Day 2: No time for tears

Edgars Cape Town
Edcon's flagship brand, Edgars, in Cape Town / Discott / Wikimedia Commons

Edcon CEO Grant Pattison reportedly broke down in tears this week on a conference call to suppliers. "We only have sufficient liquidity to pay salaries... which we deem a priority during these uncertain times."

There was much sympathy for Pattison when the story broke. "His courage and bravery should be recognised when so many other business people are ducking and diving to avoid having difficult conversations," one supplier was quoted as saying.

Fact of the matter is that Edcon should have been shut down a year ago. Instead, the irresponsible idiots secured a R2,7 billion boost in the form of loans, rent deals with landlords, and a cash injection from the PIC.

The starting point for this was the absurd proposition that Edcon was too big to fail.

The company and its subsidiaries employed some 30 000 people, and rents about 10% of the floor space in our biggest shopping malls. There are about 750 companies in the Edcon supply chain.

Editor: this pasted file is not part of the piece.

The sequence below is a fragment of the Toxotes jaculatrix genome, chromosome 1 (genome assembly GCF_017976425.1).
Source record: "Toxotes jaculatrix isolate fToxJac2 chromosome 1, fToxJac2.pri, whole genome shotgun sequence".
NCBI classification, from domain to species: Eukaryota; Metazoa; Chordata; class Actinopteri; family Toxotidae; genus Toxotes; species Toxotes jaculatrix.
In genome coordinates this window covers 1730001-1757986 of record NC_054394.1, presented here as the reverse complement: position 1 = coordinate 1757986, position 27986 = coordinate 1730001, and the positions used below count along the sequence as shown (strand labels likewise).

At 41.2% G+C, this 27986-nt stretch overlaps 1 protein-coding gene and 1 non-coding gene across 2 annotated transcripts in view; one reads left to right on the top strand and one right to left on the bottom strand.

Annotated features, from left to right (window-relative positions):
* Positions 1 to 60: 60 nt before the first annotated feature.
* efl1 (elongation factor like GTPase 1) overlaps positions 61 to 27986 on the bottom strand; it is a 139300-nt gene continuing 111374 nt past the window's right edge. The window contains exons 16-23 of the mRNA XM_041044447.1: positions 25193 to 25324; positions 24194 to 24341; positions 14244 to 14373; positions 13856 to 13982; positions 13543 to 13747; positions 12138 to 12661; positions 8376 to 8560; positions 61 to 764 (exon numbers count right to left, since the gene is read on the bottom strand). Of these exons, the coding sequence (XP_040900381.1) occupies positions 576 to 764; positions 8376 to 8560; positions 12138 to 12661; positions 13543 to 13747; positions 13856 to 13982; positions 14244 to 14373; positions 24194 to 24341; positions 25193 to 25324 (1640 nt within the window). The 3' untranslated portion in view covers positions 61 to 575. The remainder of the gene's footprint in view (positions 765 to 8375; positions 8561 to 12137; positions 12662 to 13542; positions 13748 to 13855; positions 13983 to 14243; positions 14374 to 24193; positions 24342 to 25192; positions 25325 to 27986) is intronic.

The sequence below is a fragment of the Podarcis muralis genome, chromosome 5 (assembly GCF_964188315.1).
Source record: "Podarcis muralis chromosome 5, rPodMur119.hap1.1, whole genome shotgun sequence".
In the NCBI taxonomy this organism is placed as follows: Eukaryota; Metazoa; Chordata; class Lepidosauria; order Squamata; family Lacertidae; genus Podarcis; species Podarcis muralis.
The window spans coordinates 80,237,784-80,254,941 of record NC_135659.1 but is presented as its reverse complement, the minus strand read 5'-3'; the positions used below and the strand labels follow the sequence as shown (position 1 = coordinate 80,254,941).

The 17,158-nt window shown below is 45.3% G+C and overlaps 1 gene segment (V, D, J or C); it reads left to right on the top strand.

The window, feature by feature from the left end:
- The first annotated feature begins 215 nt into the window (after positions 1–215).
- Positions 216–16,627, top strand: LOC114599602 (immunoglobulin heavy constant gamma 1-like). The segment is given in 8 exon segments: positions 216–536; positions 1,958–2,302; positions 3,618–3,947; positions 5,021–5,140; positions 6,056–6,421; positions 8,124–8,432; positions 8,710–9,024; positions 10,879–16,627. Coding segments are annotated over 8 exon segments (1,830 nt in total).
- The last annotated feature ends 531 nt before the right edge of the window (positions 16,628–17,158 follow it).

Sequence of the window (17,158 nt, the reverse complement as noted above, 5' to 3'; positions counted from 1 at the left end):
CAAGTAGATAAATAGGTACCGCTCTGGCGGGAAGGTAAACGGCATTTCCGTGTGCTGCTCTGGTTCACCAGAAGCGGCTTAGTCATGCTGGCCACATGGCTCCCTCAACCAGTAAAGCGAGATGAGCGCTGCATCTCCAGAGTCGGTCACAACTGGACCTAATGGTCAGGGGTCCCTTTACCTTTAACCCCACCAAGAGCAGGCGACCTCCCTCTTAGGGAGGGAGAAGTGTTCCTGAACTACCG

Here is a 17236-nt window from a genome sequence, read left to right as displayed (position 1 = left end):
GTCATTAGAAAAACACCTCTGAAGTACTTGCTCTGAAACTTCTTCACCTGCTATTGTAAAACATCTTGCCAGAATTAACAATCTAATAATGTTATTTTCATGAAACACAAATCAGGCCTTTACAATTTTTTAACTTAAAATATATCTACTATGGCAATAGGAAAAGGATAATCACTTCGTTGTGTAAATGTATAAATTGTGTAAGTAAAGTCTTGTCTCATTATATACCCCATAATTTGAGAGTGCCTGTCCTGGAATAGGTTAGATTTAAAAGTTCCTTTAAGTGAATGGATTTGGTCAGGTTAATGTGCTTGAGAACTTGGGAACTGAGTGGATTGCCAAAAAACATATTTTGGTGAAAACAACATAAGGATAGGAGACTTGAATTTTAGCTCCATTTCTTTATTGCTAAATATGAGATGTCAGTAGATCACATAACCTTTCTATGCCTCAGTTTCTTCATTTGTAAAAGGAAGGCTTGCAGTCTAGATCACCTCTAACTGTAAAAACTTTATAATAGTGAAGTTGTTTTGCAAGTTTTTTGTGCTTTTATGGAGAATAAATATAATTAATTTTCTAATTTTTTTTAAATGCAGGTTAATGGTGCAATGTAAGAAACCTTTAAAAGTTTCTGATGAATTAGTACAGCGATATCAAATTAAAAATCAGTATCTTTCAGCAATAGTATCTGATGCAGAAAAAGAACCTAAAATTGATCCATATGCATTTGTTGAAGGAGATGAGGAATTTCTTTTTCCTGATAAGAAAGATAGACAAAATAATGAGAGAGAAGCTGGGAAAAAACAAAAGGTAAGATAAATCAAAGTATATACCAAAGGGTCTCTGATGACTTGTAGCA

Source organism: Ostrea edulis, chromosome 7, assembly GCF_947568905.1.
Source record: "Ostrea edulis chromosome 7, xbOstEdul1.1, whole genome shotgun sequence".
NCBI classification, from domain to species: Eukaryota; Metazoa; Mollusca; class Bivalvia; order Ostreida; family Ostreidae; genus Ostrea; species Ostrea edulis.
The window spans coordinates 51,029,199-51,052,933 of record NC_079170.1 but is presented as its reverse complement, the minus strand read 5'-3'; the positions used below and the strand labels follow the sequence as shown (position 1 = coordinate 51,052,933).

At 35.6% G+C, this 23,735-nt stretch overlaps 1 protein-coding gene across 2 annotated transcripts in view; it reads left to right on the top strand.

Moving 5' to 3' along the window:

So we heard the usual platitudes. We cannot afford to put 30 000 people ut of work; we need to keep those suppliers afloat; Edcon is the backbone of the retail industry and needs to be kept afloat.

No one stopped to consider the hubris of the retail property sector who have insisted on ramping up on mall construction in spite of the global decline in such spaces.

No one stopped to consider the flawed business models of such spaces which bent over backwards to anchor tenants while plying on disproportionate costs to small businesses.

I'm sticking my neck out to say that Edcon will never recover from this. It is a business model from the last century. Forthcoming generations willl shop online rather than wade through malls with desultory attendants and surly cashiers.

As for CEO Pattison, the honourable thing to have done would have been to pay your suppliers rather than your staff. They have a future. Your business does not.